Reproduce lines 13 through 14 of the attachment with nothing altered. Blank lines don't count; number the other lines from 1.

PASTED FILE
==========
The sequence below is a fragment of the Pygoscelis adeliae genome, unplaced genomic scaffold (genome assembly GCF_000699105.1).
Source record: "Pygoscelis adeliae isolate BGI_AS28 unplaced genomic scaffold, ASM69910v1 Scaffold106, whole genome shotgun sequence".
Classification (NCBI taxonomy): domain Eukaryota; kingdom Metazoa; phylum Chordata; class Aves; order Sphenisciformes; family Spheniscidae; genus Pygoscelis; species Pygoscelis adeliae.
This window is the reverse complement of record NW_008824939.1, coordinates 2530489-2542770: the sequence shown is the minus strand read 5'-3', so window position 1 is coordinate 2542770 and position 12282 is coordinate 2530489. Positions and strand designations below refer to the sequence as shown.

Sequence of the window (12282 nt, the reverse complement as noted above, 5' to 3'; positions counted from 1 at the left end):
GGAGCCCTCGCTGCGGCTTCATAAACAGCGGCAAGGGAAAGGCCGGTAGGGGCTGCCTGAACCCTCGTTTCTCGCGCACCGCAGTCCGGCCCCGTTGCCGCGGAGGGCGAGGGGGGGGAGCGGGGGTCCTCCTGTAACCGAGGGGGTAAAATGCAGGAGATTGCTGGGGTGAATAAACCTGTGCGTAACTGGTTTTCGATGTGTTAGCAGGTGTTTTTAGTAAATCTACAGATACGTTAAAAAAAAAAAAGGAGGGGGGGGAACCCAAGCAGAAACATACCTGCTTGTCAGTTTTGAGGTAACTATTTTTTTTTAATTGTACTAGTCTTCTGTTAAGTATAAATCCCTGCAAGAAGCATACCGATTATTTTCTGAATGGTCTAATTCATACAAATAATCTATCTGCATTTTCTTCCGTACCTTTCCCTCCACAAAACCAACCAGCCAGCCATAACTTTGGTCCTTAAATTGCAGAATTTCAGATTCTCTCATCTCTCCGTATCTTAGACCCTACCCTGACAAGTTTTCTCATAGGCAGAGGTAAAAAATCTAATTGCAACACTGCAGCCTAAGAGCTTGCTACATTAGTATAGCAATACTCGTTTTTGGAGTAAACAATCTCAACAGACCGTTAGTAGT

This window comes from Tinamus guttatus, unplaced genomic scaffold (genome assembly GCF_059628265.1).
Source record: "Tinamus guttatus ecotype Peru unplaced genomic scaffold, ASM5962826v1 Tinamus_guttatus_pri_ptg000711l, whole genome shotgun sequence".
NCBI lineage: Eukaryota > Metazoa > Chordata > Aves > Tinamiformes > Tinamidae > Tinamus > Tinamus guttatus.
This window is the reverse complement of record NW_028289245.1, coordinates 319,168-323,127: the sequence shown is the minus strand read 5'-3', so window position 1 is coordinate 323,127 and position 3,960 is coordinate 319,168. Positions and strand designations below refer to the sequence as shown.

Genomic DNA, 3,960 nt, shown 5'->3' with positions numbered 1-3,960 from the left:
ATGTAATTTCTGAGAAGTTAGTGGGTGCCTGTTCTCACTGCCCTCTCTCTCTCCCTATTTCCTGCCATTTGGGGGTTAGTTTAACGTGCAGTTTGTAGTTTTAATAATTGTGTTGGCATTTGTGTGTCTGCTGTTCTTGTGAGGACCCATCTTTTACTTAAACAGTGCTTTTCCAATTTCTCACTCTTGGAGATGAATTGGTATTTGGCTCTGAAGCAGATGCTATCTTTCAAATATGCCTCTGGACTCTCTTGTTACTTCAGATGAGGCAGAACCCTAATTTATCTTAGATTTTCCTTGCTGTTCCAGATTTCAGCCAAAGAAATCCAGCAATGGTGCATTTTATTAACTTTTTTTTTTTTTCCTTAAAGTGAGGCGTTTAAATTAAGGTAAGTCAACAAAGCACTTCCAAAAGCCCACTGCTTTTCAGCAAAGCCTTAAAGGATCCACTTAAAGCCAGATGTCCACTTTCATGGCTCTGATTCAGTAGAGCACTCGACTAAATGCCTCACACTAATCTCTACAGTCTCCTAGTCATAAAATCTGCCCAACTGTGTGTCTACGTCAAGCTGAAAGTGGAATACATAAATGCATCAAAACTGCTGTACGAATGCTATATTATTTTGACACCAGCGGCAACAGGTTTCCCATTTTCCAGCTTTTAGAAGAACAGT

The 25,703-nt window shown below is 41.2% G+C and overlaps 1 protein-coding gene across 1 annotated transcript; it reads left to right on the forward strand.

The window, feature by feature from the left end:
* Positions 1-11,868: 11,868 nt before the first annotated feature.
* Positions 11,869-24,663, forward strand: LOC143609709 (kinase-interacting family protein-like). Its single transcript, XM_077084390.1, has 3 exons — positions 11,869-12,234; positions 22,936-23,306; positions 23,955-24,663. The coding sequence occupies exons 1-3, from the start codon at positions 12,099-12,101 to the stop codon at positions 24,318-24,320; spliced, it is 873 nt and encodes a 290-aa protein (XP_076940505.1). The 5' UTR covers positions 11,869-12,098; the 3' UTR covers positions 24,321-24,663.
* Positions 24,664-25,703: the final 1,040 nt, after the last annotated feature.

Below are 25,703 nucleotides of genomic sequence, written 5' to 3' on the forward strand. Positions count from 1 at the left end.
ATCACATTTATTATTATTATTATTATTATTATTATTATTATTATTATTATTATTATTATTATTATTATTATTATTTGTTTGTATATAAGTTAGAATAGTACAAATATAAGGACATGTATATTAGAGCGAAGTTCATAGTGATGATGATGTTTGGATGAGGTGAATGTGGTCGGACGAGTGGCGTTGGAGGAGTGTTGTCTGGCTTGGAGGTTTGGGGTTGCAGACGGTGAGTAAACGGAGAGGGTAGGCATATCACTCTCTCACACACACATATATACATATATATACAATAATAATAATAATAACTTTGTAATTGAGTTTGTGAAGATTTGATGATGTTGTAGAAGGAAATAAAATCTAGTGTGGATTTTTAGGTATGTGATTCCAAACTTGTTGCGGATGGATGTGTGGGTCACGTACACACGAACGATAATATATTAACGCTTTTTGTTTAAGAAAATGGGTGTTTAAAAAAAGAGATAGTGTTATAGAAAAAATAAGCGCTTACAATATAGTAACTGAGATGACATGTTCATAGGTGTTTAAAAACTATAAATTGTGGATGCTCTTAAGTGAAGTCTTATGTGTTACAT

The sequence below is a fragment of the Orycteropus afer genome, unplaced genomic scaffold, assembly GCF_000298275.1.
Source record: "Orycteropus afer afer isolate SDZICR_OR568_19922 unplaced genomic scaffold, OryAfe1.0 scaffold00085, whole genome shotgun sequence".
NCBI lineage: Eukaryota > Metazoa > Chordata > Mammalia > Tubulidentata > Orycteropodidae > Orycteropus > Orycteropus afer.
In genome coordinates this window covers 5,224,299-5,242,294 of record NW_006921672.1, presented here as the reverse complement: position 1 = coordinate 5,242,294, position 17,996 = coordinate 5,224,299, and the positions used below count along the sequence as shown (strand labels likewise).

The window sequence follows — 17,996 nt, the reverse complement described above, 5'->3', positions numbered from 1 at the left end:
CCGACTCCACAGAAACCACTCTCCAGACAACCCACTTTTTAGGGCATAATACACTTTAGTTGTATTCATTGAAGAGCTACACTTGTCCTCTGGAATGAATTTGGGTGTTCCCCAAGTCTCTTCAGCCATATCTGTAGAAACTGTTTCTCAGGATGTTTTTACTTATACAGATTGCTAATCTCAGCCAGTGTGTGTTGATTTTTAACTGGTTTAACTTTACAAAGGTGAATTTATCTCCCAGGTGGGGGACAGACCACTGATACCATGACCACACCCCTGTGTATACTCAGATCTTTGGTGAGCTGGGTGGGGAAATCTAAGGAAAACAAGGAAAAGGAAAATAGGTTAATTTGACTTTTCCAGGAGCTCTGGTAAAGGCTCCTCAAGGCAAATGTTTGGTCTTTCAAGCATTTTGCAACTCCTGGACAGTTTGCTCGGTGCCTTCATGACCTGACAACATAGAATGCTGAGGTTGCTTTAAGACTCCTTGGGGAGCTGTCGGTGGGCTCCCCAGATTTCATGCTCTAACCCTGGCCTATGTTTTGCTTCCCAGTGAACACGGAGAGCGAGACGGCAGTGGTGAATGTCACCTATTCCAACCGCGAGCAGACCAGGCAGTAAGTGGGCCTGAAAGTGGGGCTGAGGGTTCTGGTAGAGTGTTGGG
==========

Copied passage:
The 25,703-nt window shown below is 41.2% G+C and overlaps 1 protein-coding gene across 1 annotated transcript; it reads left to right on the forward strand.

The window, feature by feature from the left end: